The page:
clock menu more-arrow no yes mobile

Filed under:

What Does Speed Do

Statcast has a new metric to measure raw speed.

MLB: Minnesota Twins at Seattle Mariners Joe Nicholson-USA TODAY Sports

One of the great things about the new metrics introduced via Statcast is they’re revealing aspects of the game that have long been hidden. While complicated metrics like barreled batted balls and catch probability are interesting and useful, I think the most exciting metrics are those that measure the visceral actions on the field. There’s something satisfying in knowing how hard a ball was hit or how fast a runner ran. Maybe it calls us back to the schoolyard, where nine-year-olds would challenge each other to all sorts of physical contests.

Yesterday, MLB released another Statcast leaderboard, this time measuring Sprint Speed. Speed has always been something that’s been tied to a player’s reputation. We might have a scout’s stopwatch reading, but for the most part, we know speed when we see it. Jarrod Dyson is fast. Nelson Cruz is not. But now we can precisely measure the speed of a player and compare it to his peers.

Briefly, Sprint Speed measures speed in terms of “feet per second in a player’s fastest one-second window.” These windows are measured using max-effort plays to remove the noise of players jogging around the bases or in the field. In his article introducing the metric, Mike Petrillo shows us that Sprint Speed has a high year-to-year correlation and a low threshold to establish a meaningful sample. League average Sprint Speed sit at a convenient 27.0 ft/s.

So what does sprint speed look like for the Mariners?

Mariners Sprint Speed

This plot, sourced from Baseball Savant, shows each position group with Mariners players highlighted. Jarrod Dyson is that pink dot way out to the right. Nelson Cruz is the yellow dot off to the left. There aren’t many surprises here. Everyone shows up where you’d expect them to, except for Taylor Motter. For someone who has nine stolen bases without being caught a single time, Motter’s Sprint Speed is surprisingly low (26.6 ft/s). That’s on par with Kyle Seager and players like Jay Bruce and Hanley Ramirez.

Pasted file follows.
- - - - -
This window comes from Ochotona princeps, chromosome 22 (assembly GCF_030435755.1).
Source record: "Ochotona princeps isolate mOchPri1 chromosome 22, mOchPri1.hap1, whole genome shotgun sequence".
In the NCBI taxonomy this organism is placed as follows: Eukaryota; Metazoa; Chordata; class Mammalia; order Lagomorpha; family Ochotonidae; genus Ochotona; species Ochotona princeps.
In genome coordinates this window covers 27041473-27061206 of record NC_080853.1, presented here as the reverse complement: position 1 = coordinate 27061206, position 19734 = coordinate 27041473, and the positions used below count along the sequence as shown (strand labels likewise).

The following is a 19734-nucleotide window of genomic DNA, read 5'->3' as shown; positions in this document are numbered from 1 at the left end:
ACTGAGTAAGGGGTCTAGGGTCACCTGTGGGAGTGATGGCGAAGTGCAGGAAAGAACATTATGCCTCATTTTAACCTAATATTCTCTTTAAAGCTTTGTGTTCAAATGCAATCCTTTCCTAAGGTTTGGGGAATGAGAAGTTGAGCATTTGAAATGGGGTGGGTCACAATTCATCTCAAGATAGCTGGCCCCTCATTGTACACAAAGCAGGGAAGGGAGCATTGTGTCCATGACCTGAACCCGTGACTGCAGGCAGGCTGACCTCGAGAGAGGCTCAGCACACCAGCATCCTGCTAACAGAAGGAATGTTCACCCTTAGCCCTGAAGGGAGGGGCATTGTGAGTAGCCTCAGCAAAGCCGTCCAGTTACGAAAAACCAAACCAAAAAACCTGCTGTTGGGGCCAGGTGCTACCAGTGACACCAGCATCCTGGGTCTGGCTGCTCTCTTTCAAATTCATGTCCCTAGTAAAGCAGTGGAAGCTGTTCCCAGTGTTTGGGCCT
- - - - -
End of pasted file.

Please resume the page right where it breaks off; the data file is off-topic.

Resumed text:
What about year-over-year changes in Sprint Speed? One of the emphases this offseason was to get faster and more athletic. The average Sprint Speed on the Mariners in 2016 was 26.7 ft/s. This year, it’s 27.1 ft/s. It may not seem like much, but a half a foot per second difference is pretty significant. What about individual differences. Below is a table showing 2016 and 2016 Sprint Speeds along with Base Running (BsR) scores from FanGraphs.

Sprint Speed & Base Running

Player Sprint Speed - 2016 BsR - 2016 Sprint Speed - 2017 BsR - 2017
Player Sprint Speed - 2016 BsR - 2016 Sprint Speed - 2017 BsR - 2017
Jarrod Dyson 29.6 5.4 29.2 5.9
Ben Gamel -- -- 28.3 2.6
Guillermo Heredia 27.9 0.9 27.8 -1.9
Jean Segura 28.2 5.1 27.6 -2.1
Mitch Haniger 27.3 -0.4 27.2 0.2
Danny Valencia 27.3 -1.5 27.2 -6.5
Taylor Motter -- -- 26.5 0.8
Kyle Seager 26.4 -2 26.4 -2.1
Robinson Cano 25.7 -1.8 26.1 -2.2
Mike Zunino 26.3 -0.8 26.0 -3.5
Nelson Cruz 26.4 -3.3 25.4 -2.9

For the most part, most of the Mariners have maintained their speed from last year. Some of the notable changes include Jarrod Dyson and Jean Segura. Dyson has lost almost a half a foot per second, probably due to age, and Segura has dealt with two lower body injuries this season, sapping some of his speed.

BsR is the base running component of fWAR and combines stolen base success and non-stolen base plays. It’s calculated using run values and is a counting stat (zero is league average, ten runs is roughly equal to one win). As Craig Edwards showed in his article on FanGraphs, Sprint Speed has a decent relationship with BsR. There are always outliers though, like Danny Valencia. His Sprint Speed is a little above league average but he’s been one of the worst base runners in the majors this year. He’s just one for three on stolen base attempts but he’s also grounded into nine double plays and has made a number of outs on the basepaths.

Both Valencia and Motter illustrate some of the limitations of Sprint Speed. Based on his stolen base record, it’s likely Motter has great instincts for when to steal and can read a pitcher’s movement well. Valencia may be faster than average, but his Base Running score indicates he’s been a little too aggressive on the base paths (some of this may be the fault of his base coaches too). Simply running fast (or slow) can only get you so far. There is so much more that goes into running the bases well.

On the other hand, these data points confirm that the Mariners have one of the speediest outfields in baseball. We know Dyson is one of the fastest center fielders (Leonys Martin’s Sprint Speed was 28.0 ft/s last year, by the way), but now we know that Ben Gamel is the second fastest right fielder in baseball. That’s certainly one way to build the best outfield defense in the league.